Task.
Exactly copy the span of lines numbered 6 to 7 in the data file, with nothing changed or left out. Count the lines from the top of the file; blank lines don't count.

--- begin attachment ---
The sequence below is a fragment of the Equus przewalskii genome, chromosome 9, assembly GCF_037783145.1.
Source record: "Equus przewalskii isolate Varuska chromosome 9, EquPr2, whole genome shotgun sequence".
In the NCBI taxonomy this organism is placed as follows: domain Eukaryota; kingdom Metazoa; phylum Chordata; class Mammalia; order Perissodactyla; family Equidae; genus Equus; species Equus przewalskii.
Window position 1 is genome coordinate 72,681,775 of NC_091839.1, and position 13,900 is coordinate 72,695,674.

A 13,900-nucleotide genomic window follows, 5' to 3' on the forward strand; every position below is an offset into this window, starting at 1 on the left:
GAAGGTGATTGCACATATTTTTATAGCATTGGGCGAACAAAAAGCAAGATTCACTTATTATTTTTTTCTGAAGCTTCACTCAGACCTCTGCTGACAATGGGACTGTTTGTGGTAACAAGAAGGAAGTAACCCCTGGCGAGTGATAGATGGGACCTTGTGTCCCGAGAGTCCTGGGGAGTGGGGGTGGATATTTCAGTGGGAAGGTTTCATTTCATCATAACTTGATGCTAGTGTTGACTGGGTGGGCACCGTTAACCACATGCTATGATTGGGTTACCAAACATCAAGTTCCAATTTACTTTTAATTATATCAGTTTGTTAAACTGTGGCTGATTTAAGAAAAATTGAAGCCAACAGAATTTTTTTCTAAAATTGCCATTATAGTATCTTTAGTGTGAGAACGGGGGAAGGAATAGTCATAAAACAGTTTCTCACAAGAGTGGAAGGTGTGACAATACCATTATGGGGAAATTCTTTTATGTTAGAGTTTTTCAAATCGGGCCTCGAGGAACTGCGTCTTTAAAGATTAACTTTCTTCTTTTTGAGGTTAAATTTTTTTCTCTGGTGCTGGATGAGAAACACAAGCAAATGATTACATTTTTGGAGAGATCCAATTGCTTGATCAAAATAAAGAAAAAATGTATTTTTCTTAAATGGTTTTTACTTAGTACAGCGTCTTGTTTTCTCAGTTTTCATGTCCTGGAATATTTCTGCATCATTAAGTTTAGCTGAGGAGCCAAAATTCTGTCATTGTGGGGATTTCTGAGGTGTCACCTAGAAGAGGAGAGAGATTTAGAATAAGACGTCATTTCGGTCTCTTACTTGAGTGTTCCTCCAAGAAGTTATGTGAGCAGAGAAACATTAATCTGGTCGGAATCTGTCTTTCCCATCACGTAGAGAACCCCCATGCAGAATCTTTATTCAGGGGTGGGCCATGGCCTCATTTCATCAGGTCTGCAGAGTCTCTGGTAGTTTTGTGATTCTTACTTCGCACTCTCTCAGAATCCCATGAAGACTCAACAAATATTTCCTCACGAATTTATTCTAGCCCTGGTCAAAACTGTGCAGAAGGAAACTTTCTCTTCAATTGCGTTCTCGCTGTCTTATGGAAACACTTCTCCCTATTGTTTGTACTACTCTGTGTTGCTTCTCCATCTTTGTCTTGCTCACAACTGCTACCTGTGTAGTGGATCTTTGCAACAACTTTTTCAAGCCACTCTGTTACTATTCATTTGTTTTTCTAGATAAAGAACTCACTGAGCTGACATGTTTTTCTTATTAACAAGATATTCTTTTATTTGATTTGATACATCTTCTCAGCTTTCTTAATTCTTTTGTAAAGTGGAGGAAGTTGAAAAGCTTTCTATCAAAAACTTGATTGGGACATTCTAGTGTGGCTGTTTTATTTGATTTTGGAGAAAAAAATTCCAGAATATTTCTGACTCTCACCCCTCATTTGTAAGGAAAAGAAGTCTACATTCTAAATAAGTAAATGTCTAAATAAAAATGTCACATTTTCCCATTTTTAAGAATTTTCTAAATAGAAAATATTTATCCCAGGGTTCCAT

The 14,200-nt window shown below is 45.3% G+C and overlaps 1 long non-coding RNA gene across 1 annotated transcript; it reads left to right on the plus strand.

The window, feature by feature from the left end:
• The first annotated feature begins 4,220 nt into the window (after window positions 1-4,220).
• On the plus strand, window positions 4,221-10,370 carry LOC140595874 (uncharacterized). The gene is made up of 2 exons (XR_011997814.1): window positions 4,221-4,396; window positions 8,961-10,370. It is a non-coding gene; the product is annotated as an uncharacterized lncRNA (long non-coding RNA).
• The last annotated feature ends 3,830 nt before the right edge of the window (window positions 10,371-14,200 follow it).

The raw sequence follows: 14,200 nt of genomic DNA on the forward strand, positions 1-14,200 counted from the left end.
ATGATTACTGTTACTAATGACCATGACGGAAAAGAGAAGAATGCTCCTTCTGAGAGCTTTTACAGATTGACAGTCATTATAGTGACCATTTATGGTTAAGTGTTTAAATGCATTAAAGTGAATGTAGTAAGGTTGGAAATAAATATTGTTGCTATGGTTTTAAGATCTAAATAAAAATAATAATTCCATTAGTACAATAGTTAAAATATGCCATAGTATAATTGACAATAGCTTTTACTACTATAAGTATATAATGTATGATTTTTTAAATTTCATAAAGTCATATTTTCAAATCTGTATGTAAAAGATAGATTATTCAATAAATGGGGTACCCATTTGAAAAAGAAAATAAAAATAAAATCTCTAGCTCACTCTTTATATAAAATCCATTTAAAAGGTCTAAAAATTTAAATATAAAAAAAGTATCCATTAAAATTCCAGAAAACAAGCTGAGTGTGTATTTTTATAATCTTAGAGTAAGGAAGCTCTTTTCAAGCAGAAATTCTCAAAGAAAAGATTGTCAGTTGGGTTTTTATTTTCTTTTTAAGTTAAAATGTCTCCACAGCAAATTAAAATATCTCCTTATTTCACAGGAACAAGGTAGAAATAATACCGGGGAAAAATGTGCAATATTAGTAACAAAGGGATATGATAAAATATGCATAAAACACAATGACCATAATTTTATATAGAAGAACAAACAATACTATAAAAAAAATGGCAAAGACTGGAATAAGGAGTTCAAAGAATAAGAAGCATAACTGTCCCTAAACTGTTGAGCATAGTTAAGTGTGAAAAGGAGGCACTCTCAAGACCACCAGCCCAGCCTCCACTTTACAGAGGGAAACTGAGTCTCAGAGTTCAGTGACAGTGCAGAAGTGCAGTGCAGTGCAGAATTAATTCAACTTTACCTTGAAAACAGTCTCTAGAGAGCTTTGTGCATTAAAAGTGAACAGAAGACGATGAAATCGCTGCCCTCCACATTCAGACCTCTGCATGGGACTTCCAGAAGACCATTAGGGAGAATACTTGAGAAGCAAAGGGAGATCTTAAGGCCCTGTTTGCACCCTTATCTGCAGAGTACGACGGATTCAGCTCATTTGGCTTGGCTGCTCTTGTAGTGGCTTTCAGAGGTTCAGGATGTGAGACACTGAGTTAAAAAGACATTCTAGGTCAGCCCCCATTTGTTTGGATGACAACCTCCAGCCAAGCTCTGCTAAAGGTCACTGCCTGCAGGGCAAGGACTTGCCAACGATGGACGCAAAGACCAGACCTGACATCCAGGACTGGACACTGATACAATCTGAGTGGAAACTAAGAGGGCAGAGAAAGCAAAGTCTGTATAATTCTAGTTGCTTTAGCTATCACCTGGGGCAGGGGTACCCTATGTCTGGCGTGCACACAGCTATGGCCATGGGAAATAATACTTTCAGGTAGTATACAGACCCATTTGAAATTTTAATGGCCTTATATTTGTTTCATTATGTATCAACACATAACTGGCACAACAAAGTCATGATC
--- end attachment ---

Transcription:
GAAGGTGATTGCACATATTTTTATAGCATTGGGCGAACAAAAAGCAAGATTCACTTATTATTTTTTTCTGAAGCTTCACTCAGACCTCTGCTGACAATGGGACTGTTTGTGGTAACAAGAAGGAAGTAACCCCTGGCGAGTGATAGATGGGACCTTGTGTCCCGAGAGTCCTGGGGAGTGGGGGTGGATATTTCAGTGGGAAGGTTTCATTTCATCATAACTTGATGCTAGTGTTGACTGGGTGGGCACCGTTAACCACATGCTATGATTGGGTTACCAAACATCAAGTTCCAATTTACTTTTAATTATATCAGTTTGTTAAACTGTGGCTGATTTAAGAAAAATTGAAGCCAACAGAATTTTTTTCTAAAATTGCCATTATAGTATCTTTAGTGTGAGAACGGGGGAAGGAATAGTCATAAAACAGTTTCTCACAAGAGTGGAAGGTGTGACAATACCATTATGGGGAAATTCTTTTATGTTAGAGTTTTTCAAATCGGGCCTCGAGGAACTGCGTCTTTAAAGATTAACTTTCTTCTTTTTGAGGTTAAATTTTTTTCTCTGGTGCTGGATGAGAAACACAAGCAAATGATTACATTTTTGGAGAGATCCAATTGCTTGATCAAAATAAAGAAAAAATGTATTTTTCTTAAATGGTTTTTACTTAGTACAGCGTCTTGTTTTCTCAGTTTTCATGTCCTGGAATATTTCTGCATCATTAAGTTTAGCTGAGGAGCCAAAATTCTGTCATTGTGGGGATTTCTGAGGTGTCACCTAGAAGAGGAGAGAGATTTAGAATAAGACGTCATTTCGGTCTCTTACTTGAGTGTTCCTCCAAGAAGTTATGTGAGCAGAGAAACATTAATCTGGTCGGAATCTGTCTTTCCCATCACGTAGAGAACCCCCATGCAGAATCTTTATTCAGGGGTGGGCCATGGCCTCATTTCATCAGGTCTGCAGAGTCTCTGGTAGTTTTGTGATTCTTACTTCGCACTCTCTCAGAATCCCATGAAGACTCAACAAATATTTCCTCACGAATTTATTCTAGCCCTGGTCAAAACTGTGCAGAAGGAAACTTTCTCTTCAATTGCGTTCTCGCTGTCTTATGGAAACACTTCTCCCTATTGTTTGTACTACTCTGTGTTGCTTCTCCATCTTTGTCTTGCTCACAACTGCTACCTGTGTAGTGGATCTTTGCAACAACTTTTTCAAGCCACTCTGTTACTATTCATTTGTTTTTCTAGATAAAGAACTCACTGAGCTGACATGTTTTTCTTATTAACAAGATATTCTTTTATTTGATTTGATACATCTTCTCAGCTTTCTTAATTCTTTTGTAAAGTGGAGGAAGTTGAAAAGCTTTCTATCAAAAACTTGATTGGGACATTCTAGTGTGGCTGTTTTATTTGATTTTGGAGAAAAAAATTCCAGAATATTTCTGACTCTCACCCCTCATTTGTAAGGAAAAGAAGTCTACATTCTAAATAAGTAAATGTCTAAATAAAAATGTCACATTTTCCCATTTTTAAGAATTTTCTAAATAGAAAATATTTATCCCAGGGTTCCAT

The 14,200-nt window shown below is 45.3% G+C and overlaps 1 long non-coding RNA gene across 1 annotated transcript; it reads left to right on the plus strand.